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WHITE HOUSE CHANGES VERSION

British deny pilot saw Iraq-bound Air Force One

WASHINGTON -- The Bush administration yesterday changed its story about a British Airways pilot's spotting of Air Force One during the president's stealth trip to Iraq on Thanksgiving Day.

The original story held that the airline's pilot had talked to Air Force One and that he kept the secret of President Bush's Thanksgiving Day flight to Baghdad,

according to Dan Bartlett, White House communications director, who provided the earlier account. But after British Airways denied such a conversation took place, White House spokesman Scott McClellan said yesterday the airline's pilot never contacted Air Force One.

"The conversation was between the British Airways plane and the London control tower," McClellan said.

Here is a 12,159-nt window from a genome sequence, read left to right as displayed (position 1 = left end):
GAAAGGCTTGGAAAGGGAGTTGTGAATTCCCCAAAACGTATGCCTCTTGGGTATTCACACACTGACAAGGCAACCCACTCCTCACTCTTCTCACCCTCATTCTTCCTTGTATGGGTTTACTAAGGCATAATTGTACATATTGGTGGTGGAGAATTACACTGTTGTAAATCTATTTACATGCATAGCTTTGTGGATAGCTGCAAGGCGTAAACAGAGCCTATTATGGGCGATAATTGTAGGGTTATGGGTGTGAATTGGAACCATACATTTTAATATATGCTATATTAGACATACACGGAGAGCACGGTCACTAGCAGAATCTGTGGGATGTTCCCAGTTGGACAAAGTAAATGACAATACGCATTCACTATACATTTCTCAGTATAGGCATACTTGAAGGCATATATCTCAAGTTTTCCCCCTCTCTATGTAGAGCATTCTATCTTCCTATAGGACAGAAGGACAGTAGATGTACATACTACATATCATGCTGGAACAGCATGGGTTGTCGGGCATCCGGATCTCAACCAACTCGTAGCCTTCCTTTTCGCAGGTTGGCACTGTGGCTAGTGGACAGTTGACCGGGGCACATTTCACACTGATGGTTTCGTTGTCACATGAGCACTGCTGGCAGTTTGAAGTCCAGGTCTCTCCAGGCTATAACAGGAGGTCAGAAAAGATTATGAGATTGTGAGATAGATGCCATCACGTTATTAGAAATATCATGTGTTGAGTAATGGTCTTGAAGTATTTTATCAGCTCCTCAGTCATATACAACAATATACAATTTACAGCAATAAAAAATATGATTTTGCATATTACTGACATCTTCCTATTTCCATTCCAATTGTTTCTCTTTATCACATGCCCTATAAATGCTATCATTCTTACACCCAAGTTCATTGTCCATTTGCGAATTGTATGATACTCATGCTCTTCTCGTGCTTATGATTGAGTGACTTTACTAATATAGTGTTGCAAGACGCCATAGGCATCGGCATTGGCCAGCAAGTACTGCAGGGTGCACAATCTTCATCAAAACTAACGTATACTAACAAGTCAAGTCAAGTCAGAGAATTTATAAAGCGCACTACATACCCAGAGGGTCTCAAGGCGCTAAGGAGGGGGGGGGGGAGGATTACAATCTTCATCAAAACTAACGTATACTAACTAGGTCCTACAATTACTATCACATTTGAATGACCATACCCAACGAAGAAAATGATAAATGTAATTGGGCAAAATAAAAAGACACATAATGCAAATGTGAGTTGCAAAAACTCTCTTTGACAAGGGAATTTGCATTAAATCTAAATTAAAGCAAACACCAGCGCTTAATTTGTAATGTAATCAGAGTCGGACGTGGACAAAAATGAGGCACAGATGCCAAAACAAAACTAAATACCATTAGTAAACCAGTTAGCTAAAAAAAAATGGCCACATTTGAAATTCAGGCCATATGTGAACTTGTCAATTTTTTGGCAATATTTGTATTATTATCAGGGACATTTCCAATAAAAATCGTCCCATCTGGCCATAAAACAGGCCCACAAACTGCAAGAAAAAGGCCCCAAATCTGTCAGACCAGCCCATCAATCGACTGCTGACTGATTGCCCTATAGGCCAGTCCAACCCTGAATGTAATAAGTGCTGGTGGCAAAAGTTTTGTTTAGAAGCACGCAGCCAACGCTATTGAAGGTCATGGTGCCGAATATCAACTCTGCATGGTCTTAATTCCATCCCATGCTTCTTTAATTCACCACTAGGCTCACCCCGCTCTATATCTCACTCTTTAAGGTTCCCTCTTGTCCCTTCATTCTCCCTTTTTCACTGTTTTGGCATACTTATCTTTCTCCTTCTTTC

It was also the London control tower, not an Air Force One pilot, as in the original story, that misidentified Air Force One as a much smaller "Gulfstream 5" aircraft, McClellan said.

He said Air Force One pilots overheard the conversation while flying over the west coast of England, and the British Airways plane could be identified by its call sign when it spoke to the tower.

McClellan declined to say whether Air Force One had sent a false electronic identification or whether controllers were in on the deception.

British Airways said it could not confirm the new account.

White House officials have said the elaborate secrecy surrounding the trip was needed to ensure Bush's security in Iraq, but some critics accused the administration of dramatizing the trip for political purposes.

McClellan explained the change in the White House story by saying, "I don't think everybody was clear on exactly how that conversation happened."

British Airways said it could not confirm the White House's new version of the Air Force One story.

"We've had no reports from any of our pilots with regard to Air Force One," airline spokeswoman Honor Verrier said.

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